A man in demand, we managed to spend some time with the South African


as he took a cab ride through London.


So, is he ready to fill the void left by Usain Bolt?


I definitely believe that I can reach the heights


I mean, I'm only 25 now, so I still have a lot of time left.


Confident words from a young man who admits he has


I've had a lot of mental challenges when it comes to confidence and...


And believing myself, in myself, as an athlete.


So, this last two years has been a massive, massive boost to myself.


These Championships will, of course, evoke memories of London 2012,


which for many at the time seemed like the ultimate


But since then, the sport has been engulfed in crisis and,


as it prepares to say farewell to its biggest star,


there is a real sense that if integrity and popularity is to


be recovered, this represents an opportunity which


There was no Russian team preparing here this afternoon -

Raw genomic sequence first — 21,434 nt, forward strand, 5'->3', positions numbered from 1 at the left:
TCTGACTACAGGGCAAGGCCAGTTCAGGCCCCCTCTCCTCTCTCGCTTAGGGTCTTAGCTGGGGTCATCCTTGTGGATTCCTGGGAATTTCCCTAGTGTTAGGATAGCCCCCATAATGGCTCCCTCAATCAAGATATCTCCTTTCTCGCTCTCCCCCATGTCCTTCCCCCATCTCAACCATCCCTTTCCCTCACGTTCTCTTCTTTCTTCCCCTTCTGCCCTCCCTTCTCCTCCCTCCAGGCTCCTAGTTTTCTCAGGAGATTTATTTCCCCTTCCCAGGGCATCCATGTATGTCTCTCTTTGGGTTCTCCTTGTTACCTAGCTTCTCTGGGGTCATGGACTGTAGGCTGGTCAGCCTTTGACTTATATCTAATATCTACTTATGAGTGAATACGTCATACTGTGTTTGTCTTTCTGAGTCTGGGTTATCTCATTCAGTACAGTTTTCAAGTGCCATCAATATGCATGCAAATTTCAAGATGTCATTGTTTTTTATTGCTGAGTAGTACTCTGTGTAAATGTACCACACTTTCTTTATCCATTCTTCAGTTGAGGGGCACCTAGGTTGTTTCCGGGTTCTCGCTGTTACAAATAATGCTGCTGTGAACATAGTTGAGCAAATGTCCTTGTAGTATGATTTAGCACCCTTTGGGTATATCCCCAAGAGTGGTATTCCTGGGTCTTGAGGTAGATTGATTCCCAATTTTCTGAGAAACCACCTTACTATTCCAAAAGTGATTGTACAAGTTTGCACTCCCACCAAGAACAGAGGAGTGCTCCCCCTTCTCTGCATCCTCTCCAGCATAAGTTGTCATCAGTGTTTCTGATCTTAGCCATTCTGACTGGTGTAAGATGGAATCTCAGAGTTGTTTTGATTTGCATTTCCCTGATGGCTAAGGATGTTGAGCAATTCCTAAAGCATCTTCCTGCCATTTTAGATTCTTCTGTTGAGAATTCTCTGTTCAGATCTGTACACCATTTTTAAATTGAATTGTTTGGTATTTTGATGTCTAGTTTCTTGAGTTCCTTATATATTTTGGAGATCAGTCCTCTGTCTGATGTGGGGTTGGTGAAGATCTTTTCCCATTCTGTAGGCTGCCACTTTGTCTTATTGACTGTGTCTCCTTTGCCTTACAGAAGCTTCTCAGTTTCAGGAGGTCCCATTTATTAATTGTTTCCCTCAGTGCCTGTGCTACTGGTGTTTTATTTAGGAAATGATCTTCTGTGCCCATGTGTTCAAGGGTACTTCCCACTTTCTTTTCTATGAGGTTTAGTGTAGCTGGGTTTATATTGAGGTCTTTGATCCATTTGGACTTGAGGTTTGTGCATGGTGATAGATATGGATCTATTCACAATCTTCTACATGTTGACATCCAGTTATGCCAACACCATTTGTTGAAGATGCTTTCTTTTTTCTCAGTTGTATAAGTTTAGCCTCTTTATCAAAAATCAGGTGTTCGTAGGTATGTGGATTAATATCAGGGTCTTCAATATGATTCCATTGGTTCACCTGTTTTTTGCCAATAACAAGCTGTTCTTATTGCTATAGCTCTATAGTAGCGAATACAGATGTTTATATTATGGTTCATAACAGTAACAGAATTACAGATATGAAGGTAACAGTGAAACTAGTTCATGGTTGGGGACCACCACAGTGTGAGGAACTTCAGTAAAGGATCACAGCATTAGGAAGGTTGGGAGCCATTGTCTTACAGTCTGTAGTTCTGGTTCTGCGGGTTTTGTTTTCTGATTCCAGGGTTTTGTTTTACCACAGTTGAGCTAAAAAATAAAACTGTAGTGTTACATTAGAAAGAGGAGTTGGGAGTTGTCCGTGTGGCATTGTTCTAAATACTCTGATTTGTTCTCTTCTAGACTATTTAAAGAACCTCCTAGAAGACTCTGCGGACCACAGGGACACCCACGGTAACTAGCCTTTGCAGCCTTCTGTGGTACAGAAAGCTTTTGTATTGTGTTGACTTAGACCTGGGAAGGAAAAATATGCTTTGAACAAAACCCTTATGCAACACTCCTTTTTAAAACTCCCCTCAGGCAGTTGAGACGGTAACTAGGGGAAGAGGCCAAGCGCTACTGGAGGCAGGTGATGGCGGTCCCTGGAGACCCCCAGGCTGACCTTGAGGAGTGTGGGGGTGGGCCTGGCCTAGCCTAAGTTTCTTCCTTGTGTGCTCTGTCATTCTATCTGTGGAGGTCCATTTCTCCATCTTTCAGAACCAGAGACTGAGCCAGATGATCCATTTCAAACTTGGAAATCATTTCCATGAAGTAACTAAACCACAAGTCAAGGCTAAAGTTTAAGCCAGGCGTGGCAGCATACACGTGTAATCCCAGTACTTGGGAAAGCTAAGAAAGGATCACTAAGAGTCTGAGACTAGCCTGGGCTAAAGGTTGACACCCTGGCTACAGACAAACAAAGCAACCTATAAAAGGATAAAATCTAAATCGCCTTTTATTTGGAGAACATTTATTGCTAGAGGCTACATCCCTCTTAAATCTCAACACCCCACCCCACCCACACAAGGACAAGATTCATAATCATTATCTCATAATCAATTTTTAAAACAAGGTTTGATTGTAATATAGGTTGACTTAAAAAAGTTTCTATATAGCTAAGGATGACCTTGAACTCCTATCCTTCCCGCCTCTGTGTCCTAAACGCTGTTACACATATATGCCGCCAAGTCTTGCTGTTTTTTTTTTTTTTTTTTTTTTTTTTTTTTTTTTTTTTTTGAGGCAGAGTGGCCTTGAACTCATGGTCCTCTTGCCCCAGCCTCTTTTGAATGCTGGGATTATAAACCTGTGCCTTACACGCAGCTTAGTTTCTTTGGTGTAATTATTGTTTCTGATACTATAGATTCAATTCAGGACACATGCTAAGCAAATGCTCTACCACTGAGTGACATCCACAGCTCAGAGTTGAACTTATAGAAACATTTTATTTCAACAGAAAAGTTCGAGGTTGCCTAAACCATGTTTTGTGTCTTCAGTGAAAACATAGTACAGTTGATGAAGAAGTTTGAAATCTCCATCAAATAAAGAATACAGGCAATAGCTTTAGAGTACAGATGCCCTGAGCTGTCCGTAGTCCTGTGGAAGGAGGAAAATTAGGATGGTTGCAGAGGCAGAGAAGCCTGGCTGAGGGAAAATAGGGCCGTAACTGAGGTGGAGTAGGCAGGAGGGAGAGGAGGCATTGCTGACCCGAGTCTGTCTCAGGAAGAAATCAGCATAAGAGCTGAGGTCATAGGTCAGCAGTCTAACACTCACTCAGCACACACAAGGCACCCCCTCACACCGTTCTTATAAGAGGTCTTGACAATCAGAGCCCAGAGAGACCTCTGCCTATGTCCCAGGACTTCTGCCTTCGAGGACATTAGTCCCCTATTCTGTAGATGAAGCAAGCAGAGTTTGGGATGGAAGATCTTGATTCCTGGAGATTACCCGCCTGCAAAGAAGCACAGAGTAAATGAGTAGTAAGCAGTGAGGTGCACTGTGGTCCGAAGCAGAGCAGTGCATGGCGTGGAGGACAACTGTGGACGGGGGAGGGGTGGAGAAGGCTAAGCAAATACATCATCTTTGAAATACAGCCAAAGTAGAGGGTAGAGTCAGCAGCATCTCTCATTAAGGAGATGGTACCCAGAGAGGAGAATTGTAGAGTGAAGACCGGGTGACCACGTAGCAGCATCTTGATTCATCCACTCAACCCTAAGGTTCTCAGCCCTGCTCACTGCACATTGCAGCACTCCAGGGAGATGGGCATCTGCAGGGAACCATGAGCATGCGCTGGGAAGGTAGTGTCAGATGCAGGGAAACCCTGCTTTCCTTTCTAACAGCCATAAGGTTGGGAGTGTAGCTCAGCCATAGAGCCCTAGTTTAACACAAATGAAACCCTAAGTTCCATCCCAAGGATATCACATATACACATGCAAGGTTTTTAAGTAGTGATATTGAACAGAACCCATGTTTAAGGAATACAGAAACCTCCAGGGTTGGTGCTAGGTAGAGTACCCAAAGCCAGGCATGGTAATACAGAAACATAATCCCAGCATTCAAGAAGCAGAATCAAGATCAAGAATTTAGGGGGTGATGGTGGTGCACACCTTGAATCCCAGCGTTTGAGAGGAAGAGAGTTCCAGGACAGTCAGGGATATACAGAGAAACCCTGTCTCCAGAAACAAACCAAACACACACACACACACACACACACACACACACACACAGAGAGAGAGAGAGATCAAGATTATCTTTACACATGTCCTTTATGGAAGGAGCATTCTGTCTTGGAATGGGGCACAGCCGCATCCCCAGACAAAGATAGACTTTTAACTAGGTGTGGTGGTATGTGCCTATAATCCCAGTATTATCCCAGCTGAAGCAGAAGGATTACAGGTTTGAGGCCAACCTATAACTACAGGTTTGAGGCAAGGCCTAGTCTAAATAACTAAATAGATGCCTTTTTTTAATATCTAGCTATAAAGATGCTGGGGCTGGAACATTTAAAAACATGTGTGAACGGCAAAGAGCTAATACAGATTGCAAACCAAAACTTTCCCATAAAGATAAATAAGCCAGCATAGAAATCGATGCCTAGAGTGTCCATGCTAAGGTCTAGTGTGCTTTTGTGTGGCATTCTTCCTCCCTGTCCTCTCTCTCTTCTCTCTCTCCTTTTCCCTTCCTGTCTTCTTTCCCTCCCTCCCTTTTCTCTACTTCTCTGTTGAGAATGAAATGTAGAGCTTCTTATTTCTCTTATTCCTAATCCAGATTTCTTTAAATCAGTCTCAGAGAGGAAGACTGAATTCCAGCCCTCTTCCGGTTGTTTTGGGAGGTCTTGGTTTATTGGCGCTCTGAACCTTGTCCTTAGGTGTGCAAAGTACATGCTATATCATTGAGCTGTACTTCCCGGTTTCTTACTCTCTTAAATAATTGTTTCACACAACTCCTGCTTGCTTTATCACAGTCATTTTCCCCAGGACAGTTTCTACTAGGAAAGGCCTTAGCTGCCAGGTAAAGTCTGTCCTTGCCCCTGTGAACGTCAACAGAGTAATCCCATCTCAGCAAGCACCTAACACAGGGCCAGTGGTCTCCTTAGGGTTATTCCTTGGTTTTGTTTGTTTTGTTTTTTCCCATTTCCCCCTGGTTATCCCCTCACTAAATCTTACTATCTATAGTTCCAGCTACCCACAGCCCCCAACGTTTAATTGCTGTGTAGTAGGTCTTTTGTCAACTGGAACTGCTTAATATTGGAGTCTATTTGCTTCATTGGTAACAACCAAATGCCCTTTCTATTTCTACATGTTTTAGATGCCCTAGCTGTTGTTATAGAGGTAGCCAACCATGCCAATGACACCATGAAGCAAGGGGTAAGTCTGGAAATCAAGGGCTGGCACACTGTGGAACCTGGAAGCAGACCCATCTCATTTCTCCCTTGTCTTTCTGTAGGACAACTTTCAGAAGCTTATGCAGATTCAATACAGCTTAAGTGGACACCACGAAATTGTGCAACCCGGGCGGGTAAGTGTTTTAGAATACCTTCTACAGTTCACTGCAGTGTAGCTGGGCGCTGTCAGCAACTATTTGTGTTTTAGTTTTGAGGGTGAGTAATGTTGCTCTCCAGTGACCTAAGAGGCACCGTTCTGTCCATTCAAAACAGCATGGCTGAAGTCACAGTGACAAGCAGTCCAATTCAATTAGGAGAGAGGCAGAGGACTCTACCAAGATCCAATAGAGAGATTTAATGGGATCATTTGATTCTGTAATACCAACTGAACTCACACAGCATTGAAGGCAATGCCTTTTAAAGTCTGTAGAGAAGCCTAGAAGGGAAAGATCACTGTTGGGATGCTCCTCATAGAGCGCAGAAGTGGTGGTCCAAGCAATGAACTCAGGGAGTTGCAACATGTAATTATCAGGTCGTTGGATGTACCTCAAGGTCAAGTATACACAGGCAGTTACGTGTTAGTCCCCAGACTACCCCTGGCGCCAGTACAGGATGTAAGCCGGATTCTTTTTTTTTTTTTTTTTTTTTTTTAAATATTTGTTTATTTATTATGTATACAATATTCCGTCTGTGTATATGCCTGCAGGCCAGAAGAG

the country suspended for state-sponsored doping.


And tonight, two Ukrainian athletes were provisionally suspended


from the Championships for the use of prohibited substances -


a reminder of the challenge the sport now faces.


Often you'll get a rotten apple in a barrel.


What you have to try to do is change the culture,


so that people who are competing are not tempted


That doesn't take five minutes - it takes some years.


The enthusiasm which surrounded the 2012 Olympics appears undimmed,


with record ticket sales for a World Championship.


But at a crucial moment in athletics history,


London 2017 must now stand for a new start.


The Odyssey is over for England's footballers at Euro 2017.


They reached the semi finals, but were beaten


Our Sports Correspondent Katie Gornall reports.